Winter survival: 6 steps to care for your mood and immune system

Love it or hate it, winter in Minnesota presents a unique set of challenges in keeping a positive, balanced mood and robust immune system. Spending more time indoors with other people puts us at increased exposure to infectious illnesses, and less sunlight and time outdoors can lead to decreased energy, motivation and feelings of happiness. Keep yourself protected by following these 6 steps, and help yourself feel better about managing the next few months.


  1. Prioritize sleep. We need regular periods of rest to allow cortisol levels to return to baseline, regulate growth hormone levels, and decrease inflammation (which is necessary for both mood and immune function). Turn off the screens at least 1 hour prior to bedtime, snuggle up with a warm cup of golden milk or linden tea, or take a hot Epsom salt bath to prepare your body for sleep.

  2. Exercise – this is possibly the most difficult thing to do over the winter. If you’re not an outdoor activity enthusiast and haven’t already joined a community center or gym, I highly encourage it, as it helps provide an environment for you to get into your body and work up a sweat. 30 minutes of exercise each day supports regulation of dopamine, norepinephrine and serotonin, which support focus and feelings of wellbeing. Some of my favorite activities include: walking on a treadmill for 30-45 minutes, doing strength training with a personal trainer, pilates sessions and swimming.

  3. Sauna – Whether you do dry or infrared, consider this an essential activity during the winter months. It’s great support for detoxification, and confers a host of other health benefits. Some gyms have saunas that provide a more community feel, while other centers provide infrared saunas for personal use. For more info about sauna, see my post here.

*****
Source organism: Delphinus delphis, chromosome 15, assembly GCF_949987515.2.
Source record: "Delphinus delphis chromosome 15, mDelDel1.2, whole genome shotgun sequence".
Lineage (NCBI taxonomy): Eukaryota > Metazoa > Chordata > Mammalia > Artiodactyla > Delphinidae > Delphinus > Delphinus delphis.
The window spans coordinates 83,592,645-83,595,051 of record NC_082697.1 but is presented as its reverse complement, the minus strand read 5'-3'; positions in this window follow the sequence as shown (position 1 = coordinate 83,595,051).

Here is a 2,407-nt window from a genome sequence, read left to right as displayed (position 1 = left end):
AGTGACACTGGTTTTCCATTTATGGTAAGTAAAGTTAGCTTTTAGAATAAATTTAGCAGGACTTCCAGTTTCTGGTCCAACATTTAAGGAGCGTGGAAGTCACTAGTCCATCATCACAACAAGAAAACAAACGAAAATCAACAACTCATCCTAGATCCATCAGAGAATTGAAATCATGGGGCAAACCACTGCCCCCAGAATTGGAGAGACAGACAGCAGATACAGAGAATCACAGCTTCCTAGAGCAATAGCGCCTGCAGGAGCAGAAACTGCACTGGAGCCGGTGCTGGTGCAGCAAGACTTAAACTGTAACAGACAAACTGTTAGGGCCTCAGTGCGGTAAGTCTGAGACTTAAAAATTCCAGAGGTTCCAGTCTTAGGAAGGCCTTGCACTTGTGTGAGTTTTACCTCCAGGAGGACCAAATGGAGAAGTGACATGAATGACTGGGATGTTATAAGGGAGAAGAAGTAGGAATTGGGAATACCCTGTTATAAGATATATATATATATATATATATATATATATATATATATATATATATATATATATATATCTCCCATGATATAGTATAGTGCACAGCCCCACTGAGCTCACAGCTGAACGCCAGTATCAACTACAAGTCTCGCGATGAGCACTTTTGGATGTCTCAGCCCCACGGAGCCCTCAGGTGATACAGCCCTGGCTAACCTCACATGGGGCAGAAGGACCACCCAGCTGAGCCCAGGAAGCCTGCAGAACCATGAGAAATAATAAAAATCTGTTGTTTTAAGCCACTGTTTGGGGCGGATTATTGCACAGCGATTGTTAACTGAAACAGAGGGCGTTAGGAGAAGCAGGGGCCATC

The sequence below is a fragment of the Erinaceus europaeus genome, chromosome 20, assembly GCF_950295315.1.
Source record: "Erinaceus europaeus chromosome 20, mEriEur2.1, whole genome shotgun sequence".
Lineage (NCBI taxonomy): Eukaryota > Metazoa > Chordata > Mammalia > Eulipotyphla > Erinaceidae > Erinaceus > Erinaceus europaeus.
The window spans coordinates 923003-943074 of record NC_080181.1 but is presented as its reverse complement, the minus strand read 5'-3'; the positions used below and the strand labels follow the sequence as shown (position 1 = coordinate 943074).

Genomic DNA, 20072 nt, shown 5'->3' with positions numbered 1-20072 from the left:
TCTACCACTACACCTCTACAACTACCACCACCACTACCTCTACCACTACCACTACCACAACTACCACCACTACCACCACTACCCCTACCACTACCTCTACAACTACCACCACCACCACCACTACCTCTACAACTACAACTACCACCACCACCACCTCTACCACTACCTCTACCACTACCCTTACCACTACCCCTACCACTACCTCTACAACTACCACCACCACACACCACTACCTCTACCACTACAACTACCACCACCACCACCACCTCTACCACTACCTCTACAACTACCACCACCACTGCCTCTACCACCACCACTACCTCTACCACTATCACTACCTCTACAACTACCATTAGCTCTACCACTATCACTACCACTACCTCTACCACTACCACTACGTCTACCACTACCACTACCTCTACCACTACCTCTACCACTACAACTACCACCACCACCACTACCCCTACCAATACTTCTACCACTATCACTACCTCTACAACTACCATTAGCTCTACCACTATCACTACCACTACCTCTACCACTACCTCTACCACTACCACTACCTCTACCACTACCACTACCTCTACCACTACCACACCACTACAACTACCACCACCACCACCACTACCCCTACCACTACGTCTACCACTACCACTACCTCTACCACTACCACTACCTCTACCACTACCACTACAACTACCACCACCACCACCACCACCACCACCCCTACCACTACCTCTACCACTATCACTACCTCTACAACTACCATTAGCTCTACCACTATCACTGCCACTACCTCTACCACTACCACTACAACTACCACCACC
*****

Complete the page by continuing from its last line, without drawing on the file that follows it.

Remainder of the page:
4. Use food as medicine – while this is a no-brainer, the winter months come with the holidays and a constant barrage of opportunities to eat “treats.” While I’m a fan of a balanced approach to food, it’s also important to remember that our bodies have a limited capacity for things that aren’t considered actual food (overly processed foods). Look for warming recipes that provide a balance of flavors, and make sure you are consuming ample amounts of healthy, clean sources of proteins and fats – these provide essential amino acids and fatty acids that are needed for balanced blood sugar  and neurotransmitter production.    

  5. Check your D – Vitamin D (25-OH), that is. I am surprised at how few people have had this checked prior to winter, and continue through the winter unsure of if and how much they should be taking. My rule of thumb: get your D levels checked in the Fall (between Oct-Dec) and talk to your provider about proper dosing. I generally prefer levels stay between 50-80. If levels are low and require supplementation, I recommend taking a D3 formula that includes other fat-soluble co-factors like Vitamins K2, E and A to support absorption.

  6. Stay connected – join a class or group activity. For those who tend toward introversion, this can be a difficult yet essential component to balanced mood and increased motivation.  Consider committing to a group or individual movement-based class via Parks and Rec, Four Gates, Kingfield Pilates or the YMCA/YWCA. If you prefer a more meditative experience, consider group acupuncture or the mind-body series at Mill City Clinic (starts Feb 6th).










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